In the face of two recent Bluetooth vulnerabilities -- bluesnarfing and a backdoor attack -- security managers must reexamine their company's Bluetooth deployments. Its short-range wireless technology -- available in newer computers, PDAs and mobile phones -- is intended to replace physical cables. The attacks exploit, wirelessly, security weaknesses in some Bluetooth-enabled mobile phones.
A snarf attack, able to quietly steal calendar and phone book information, could be especially dangerous since most Bluetooth devices ship with the wireless technology active.
Security consultancy A.L. Digital's chief security officer, Adam Laurie, discovered the snarf attack while testing phones for his own company's deployment. Since then, he's created software to log the vulnerable Bluetooth devices walking past his office in Chiswick, a London suburb; it sees 40 a day.
"I suspect if you went into a much more densely populated area, like London, you'd have a much higher number of machines," he says, adding that practical attack range, using a laptop with a Class 1 Bluetooth dongle, would be 100 feet.
An automated attack tool, snarfing everything in range, could be especially dangerous, says security researcher Mark Rowe at U.K.-based Pentest. "For example, outside a politician's house."
Unless users are watching their mobile device while it's bluesnarfed they won't know data's been purloined. Experts recommend immediately deactivating Bluetooth on unpatched phones
Don't, however, discard all things Bluetooth. "This is not a problem with the Bluetooth specification; it is a problem with certain manufacturers' handsets," says Anders Edlund, marketing director of the Bluetooth Special Interest Group (SIG). SIG released the Bluetooth standard; it's up to manufacturers to implement it.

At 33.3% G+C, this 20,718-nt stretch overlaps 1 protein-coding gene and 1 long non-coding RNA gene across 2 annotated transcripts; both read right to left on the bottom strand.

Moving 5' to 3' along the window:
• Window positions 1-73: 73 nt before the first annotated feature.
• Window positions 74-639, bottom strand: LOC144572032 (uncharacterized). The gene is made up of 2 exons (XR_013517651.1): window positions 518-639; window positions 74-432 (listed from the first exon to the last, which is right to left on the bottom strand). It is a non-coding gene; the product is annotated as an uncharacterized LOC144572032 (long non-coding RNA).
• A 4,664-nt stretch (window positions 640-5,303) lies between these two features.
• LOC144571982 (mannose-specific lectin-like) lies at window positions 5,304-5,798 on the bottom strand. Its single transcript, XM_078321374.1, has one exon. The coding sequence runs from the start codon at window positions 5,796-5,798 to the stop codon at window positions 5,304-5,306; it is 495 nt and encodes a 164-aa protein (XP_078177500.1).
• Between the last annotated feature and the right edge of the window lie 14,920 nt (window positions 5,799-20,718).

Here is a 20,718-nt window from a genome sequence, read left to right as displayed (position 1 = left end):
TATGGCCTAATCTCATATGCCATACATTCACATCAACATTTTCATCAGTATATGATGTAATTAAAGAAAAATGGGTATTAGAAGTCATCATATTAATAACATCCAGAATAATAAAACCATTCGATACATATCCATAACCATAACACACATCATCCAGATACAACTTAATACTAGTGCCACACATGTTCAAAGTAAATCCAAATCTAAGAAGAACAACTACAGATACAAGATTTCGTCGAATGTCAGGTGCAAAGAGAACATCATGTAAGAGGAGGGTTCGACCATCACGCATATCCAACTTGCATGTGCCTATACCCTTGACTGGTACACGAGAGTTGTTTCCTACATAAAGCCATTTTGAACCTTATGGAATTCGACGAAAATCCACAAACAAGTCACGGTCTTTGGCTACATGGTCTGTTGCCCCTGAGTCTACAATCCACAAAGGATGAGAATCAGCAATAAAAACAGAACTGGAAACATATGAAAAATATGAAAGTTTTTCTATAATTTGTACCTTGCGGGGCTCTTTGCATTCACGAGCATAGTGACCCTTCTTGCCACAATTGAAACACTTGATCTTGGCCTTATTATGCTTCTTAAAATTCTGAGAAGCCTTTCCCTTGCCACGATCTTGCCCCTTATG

Some, however, fault SIG for not requiring more security. "The Bluetooth specification details the implementation of a secure link but doesn't require it," according to a report by Gartner analysts Martin Reynolds and Michael Gomez.
At risk, of course, is sensitive corporate information. For example, in August a former Morgan Stanley vice president sold his old Blackberry on eBay. Only, as the buyer reported, he neglected to password-protect or erase 200 sensitive corporate e-mails, plus corporate directories, all of which competitors would have loved.
Of course, outright theft is still much more likely than a snarf attack. Research firm International Data Corp. says hundreds of thousands of mobile phones are reported missing every year.
Experts recommend three ways any company using Bluetooth can better secure itself. First, Gartner says, "disable Bluetooth unless there is a compelling reason to activate it." That means enlisting IT to build PCs and configure devices with Bluetooth deactivated, educating users to -- at least -- deactivate Bluetooth when not in use and keep it off in questionable areas.
For all mobile devices, remember "strong crypto is your friend," says Laurie. Give users password vaults -- software to encrypt information -- for the PINs and passwords users inevitably store on devices. Also mandate password access for every device, SIM or memory card. Then check to ensure users comply.